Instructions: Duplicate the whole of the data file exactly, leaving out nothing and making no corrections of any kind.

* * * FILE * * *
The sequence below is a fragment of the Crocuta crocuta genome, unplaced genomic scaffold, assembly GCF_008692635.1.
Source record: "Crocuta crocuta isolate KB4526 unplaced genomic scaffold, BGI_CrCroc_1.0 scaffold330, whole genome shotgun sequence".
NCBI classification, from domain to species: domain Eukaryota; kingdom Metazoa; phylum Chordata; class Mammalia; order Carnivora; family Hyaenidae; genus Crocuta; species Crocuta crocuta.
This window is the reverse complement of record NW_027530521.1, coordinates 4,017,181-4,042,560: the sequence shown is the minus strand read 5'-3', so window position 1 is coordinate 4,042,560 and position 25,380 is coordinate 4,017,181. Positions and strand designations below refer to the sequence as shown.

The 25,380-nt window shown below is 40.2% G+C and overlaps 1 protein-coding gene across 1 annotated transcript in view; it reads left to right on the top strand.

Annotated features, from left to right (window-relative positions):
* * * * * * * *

The sequence below is a fragment of the Crocuta crocuta genome, unplaced genomic scaffold, assembly GCF_008692635.1.
Source record: "Crocuta crocuta isolate KB4526 unplaced genomic scaffold, BGI_CrCroc_1.0 scaffold330, whole genome shotgun sequence".
NCBI classification, from domain to species: domain Eukaryota; kingdom Metazoa; phylum Chordata; class Mammalia; order Carnivora; family Hyaenidae; genus Crocuta; species Crocuta crocuta.
This window is the reverse complement of record NW_027530521.1, coordinates 4,017,181-4,042,560: the sequence shown is the minus strand read 5'-3', so window position 1 is coordinate 4,042,560 and position 25,380 is coordinate 4,017,181. Positions and strand designations below refer to the sequence as shown.

The 25,380-nt window shown below is 40.2% G+C and overlaps 1 protein-coding gene across 1 annotated transcript in view; it reads left to right on the top strand.

Annotated features, from left to right (window-relative positions):